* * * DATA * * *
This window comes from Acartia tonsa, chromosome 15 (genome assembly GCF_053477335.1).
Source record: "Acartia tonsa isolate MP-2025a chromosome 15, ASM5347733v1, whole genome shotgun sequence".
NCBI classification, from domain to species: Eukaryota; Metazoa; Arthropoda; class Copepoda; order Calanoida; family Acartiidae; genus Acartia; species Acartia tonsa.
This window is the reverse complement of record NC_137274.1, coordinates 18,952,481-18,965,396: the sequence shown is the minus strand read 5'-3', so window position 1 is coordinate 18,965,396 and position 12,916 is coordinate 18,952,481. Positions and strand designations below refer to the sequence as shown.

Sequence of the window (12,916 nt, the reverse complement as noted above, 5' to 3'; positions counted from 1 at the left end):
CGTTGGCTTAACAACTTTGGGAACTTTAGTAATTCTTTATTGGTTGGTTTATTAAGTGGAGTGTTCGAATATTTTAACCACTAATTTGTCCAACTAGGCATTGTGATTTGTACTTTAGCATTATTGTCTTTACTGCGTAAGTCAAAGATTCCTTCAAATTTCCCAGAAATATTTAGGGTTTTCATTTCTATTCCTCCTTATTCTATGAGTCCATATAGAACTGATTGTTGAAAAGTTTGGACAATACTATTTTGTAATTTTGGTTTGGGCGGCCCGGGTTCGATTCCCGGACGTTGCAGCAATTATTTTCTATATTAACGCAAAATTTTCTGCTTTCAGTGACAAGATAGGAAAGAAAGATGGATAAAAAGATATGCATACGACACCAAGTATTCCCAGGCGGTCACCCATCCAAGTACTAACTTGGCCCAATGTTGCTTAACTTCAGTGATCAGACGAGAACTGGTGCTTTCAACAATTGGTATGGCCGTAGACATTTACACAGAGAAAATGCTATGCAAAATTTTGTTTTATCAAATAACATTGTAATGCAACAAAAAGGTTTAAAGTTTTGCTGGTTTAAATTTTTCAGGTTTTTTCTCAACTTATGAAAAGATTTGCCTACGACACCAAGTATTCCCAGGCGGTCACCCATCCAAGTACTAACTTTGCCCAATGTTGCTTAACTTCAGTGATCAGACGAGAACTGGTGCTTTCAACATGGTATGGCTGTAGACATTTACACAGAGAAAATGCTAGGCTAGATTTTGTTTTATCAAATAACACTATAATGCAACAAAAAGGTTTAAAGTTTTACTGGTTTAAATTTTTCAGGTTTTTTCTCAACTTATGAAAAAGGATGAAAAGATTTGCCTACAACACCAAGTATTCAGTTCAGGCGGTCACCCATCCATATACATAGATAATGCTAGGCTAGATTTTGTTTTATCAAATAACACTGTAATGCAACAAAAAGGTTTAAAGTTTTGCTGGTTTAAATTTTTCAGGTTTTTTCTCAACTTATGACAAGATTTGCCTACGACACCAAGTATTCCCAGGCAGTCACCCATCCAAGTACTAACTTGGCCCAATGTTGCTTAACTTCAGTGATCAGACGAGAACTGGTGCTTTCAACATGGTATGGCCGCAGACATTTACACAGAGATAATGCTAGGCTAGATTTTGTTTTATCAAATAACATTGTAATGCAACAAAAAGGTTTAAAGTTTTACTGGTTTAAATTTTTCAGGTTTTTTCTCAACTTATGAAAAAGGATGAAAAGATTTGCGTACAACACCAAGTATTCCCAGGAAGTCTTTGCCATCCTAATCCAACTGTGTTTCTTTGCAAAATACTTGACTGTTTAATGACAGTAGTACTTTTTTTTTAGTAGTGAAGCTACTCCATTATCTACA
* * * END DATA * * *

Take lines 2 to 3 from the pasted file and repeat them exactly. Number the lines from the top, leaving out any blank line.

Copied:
Source record: "Acartia tonsa isolate MP-2025a chromosome 15, ASM5347733v1, whole genome shotgun sequence".
NCBI classification, from domain to species: Eukaryota; Metazoa; Arthropoda; class Copepoda; order Calanoida; family Acartiidae; genus Acartia; species Acartia tonsa.